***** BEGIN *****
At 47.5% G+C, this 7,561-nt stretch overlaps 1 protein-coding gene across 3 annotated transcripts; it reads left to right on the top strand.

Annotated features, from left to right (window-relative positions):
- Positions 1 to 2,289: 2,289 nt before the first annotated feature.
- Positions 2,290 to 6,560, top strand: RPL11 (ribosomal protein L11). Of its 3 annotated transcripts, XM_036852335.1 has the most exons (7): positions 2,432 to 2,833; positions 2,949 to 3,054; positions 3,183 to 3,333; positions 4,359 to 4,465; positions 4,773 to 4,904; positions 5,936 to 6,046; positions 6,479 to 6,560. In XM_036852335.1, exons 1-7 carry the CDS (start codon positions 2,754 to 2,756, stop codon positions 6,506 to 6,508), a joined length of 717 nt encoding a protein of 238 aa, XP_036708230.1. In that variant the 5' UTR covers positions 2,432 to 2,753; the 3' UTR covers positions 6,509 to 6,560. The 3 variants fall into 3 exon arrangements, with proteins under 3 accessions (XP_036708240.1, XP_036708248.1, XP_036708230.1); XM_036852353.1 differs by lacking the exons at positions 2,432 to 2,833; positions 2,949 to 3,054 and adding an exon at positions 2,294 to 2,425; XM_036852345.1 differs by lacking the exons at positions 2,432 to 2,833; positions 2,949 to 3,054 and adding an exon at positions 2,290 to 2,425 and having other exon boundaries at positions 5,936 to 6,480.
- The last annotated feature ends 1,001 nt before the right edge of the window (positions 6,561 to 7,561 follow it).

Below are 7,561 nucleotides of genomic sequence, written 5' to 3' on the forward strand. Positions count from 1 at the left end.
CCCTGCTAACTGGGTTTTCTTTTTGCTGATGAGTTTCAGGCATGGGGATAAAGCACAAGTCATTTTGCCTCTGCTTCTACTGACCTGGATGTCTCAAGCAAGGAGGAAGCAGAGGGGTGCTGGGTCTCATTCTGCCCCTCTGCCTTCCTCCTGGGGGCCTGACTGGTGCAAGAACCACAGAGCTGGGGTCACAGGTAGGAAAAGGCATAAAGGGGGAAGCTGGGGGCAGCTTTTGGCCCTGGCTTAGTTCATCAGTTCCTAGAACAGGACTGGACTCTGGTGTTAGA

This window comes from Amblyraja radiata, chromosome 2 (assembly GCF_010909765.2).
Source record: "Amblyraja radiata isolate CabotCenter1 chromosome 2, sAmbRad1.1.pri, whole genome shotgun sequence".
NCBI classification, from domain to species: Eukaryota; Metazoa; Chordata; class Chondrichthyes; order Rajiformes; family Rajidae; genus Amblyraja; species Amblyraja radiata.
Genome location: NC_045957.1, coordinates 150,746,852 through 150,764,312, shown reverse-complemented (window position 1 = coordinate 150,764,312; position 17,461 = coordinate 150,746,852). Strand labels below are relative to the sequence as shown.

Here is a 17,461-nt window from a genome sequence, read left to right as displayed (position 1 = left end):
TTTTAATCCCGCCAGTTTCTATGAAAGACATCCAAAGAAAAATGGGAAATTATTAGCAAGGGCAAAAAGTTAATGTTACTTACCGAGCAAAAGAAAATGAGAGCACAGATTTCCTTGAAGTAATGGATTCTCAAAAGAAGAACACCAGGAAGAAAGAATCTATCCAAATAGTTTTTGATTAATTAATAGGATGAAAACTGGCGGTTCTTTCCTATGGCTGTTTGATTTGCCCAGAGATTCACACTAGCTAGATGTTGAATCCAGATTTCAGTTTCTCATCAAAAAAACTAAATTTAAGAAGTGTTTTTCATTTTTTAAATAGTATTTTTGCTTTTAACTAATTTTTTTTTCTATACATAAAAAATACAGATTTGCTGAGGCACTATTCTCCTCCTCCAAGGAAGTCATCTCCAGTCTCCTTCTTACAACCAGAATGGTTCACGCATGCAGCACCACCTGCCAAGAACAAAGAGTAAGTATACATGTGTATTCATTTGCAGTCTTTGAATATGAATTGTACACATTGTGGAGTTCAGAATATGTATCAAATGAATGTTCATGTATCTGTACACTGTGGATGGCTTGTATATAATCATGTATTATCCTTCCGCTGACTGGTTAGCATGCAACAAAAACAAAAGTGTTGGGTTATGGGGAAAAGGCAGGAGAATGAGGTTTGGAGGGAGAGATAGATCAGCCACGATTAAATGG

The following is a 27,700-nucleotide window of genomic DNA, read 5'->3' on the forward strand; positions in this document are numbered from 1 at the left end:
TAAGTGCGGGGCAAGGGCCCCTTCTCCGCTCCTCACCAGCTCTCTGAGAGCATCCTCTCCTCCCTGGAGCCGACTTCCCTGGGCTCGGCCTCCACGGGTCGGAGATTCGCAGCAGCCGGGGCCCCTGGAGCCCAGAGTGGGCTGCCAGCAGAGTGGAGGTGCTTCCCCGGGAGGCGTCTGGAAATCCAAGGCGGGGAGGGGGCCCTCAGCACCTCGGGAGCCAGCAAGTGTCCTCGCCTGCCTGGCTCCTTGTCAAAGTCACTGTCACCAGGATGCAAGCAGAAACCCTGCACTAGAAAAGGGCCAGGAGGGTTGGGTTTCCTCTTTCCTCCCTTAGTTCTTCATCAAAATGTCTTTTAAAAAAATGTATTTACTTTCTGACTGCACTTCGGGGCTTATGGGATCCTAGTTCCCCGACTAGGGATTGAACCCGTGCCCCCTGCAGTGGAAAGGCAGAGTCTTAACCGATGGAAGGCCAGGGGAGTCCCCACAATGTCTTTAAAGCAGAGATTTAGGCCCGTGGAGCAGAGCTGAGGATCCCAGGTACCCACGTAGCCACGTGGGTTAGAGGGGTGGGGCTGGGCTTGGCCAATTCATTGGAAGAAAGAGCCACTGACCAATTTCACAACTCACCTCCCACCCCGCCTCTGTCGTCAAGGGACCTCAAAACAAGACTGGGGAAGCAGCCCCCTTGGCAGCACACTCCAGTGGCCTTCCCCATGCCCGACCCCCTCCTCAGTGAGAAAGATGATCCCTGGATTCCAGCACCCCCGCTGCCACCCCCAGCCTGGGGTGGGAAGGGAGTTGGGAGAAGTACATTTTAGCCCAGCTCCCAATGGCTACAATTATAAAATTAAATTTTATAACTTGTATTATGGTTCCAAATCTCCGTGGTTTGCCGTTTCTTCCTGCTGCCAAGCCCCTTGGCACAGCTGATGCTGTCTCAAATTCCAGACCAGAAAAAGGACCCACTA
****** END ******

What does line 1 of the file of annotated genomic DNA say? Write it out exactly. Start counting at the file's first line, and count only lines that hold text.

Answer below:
At 47.5% G+C, this 7,561-nt stretch overlaps 1 protein-coding gene across 3 annotated transcripts; it reads left to right on the top strand.